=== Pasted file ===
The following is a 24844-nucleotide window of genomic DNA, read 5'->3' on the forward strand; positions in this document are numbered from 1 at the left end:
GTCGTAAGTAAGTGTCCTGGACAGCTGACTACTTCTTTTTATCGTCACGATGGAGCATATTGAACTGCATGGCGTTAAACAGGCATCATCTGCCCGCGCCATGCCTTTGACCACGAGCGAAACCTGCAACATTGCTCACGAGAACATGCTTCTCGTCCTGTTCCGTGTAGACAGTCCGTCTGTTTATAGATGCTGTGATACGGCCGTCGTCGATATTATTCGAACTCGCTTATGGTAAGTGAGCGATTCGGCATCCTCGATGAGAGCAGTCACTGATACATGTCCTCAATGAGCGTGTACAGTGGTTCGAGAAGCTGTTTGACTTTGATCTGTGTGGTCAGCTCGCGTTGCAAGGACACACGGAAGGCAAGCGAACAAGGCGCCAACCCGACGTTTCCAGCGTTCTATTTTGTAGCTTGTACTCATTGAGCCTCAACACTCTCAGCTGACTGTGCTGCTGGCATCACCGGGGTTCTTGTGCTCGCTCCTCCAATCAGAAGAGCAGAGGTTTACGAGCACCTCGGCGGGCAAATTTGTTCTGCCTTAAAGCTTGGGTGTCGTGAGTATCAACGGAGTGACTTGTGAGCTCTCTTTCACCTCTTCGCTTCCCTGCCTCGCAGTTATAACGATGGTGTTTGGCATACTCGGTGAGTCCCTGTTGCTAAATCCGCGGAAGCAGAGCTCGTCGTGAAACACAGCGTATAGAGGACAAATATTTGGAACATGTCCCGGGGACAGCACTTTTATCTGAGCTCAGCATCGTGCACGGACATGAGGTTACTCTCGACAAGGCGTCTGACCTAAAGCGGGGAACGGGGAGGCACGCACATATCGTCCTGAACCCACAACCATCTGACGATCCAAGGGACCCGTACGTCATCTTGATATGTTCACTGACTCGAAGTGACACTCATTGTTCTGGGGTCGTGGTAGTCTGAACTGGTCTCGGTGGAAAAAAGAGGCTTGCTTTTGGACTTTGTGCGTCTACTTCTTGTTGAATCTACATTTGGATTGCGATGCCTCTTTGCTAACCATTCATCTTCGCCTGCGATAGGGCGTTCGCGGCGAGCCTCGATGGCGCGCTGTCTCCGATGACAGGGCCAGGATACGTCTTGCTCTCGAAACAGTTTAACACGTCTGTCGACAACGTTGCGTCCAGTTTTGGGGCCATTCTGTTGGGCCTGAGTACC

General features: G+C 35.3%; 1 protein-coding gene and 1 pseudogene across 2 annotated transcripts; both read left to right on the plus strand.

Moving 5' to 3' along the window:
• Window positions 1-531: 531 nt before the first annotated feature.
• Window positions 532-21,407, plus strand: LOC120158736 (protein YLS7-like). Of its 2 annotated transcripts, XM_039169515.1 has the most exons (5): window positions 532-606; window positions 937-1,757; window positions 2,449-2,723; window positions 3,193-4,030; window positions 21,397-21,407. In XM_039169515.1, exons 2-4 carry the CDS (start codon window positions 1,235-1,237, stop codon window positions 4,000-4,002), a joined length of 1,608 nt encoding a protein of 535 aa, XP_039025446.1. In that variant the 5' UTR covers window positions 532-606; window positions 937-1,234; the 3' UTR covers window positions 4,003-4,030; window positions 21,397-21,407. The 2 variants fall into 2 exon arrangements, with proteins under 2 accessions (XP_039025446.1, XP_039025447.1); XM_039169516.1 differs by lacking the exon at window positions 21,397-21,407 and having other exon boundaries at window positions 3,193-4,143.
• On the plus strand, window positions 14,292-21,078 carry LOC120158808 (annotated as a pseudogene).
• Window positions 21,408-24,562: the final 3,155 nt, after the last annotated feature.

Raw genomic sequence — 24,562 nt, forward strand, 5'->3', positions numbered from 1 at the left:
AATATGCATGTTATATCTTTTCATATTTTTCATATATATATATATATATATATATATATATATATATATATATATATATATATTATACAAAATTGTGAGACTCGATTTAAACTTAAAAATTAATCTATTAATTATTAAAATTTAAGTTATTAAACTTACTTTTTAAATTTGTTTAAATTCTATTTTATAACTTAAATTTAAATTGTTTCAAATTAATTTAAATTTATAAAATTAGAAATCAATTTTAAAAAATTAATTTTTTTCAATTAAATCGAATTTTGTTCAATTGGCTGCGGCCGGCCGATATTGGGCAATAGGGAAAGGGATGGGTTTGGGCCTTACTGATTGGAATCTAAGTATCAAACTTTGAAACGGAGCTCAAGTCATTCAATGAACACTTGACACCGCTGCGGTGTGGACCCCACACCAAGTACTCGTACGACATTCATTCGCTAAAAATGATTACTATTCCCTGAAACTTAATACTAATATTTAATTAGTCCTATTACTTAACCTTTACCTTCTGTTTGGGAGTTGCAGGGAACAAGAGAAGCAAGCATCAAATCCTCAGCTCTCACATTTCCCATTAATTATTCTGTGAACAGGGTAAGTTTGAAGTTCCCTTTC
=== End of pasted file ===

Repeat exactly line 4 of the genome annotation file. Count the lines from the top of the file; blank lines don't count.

Moving 5' to 3' along the window: